From Alexander to Antiochus - Hellenization & Idolatry

A Special Late Summer Adult Study

When asked if it was lawful to pay taxes to the emperor or not, Jesus replied:  
19 “Show me the coin used for the tax.” And they brought him a denarius. 20 Then he said to them, “Whose head is this, and whose title?” 21 They answered, “The emperor’s.” Then he said to them, “Give therefore to the emperor the things that are the emperor’s, and to God the things that are God’s.”   (Matthew 22:19-21)

This oppressive, colonial tax system began with Alexander the Great's empire, long before Jesus’s time under Roman rule.  A later Hellenistic king, Antiochus IV, had also placed his likeness on a coin (see header image). The reverse bore his appellation, Epiphanes – Greek for ‘God manifest’. In such coins, we see how Hellenization and idolatry became two sides of the same coin well before the Roman denarius mentioned in the Matthew passage above. Thus, when Jesus made it clear that the emperor on the coin is not God, Jesus invited the Herodians specifically to clarify who God is in contrast to the idolatrous imagery created by the ruling empires for many generations.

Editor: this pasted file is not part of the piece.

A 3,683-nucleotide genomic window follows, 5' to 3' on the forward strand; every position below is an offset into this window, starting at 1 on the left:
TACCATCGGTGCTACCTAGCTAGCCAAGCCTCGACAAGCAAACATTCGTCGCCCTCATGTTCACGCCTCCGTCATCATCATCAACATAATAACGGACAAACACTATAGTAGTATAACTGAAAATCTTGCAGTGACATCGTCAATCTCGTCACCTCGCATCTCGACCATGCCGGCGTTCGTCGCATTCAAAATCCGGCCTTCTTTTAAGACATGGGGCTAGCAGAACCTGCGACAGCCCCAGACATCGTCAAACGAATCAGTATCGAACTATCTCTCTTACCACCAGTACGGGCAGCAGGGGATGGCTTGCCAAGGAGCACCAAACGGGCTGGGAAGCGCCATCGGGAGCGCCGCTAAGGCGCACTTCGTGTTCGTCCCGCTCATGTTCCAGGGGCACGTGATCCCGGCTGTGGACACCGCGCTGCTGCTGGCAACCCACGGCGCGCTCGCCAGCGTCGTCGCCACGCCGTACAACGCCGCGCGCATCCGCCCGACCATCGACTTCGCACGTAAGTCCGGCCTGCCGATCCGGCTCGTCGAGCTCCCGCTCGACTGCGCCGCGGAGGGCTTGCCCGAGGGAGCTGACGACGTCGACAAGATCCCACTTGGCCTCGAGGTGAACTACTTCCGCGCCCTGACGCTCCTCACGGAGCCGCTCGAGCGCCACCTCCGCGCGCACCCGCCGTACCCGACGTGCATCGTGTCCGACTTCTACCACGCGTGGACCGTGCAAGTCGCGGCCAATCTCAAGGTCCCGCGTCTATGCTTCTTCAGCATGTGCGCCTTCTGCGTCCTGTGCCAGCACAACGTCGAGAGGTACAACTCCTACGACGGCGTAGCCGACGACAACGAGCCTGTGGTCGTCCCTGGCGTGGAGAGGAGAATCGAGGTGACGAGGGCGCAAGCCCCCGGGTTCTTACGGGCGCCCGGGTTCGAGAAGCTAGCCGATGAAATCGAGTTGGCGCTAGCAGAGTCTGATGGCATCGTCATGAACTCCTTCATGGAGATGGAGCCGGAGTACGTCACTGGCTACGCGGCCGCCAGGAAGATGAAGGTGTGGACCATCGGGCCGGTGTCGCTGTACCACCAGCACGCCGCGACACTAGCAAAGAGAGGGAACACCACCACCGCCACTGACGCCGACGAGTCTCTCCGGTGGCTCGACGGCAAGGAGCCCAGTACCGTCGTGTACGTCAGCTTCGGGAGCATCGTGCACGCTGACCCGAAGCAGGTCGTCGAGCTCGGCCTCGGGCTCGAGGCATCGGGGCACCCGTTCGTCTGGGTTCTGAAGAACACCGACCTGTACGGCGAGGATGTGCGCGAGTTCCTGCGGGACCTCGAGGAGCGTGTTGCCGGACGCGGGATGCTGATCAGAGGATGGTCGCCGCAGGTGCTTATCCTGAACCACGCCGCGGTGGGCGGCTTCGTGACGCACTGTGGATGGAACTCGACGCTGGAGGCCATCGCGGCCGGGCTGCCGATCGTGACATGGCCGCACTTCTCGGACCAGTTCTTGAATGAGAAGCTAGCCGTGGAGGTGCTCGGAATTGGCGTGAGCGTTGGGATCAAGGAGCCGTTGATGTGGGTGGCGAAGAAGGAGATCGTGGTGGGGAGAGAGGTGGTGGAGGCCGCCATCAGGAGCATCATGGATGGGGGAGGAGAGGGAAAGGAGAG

Join us for a four-week Zoom series studying Hellenization in Israel from the arrival of Alexander (330 BCE) to the death of Antiochus IV (164 BCE). Using a curated reading list from 1 and 2 Maccabees, we will gain insights into this important historical period that will complement other offerings from Christian Education, such as the ongoing Second Sunday Roundtable series and the Adult Sunday School Class beginning in September. 

August 16 - 
The Intensification of Unforced Hellenization
August 23 - 
Forced Hellenization: Enemies Foreign and Domestic?
August 30 - The Martyrs of Maccabees and the Hanukkah Story
September 6 - What is Daniel Writing at the Time of Maccabees?

Sundays at 10:00 am 
or call 301-715-8592: meeting ID: 875 267 398

Click here for a list of the readings for each week.


Header Image published by British Museum under a Creative Commons Attribution-NonCommercial-ShareAlike 4.0 International (CC BY-NC-SA 4.0) license. See British Museum link: Also see similar coin on Bible Odyssey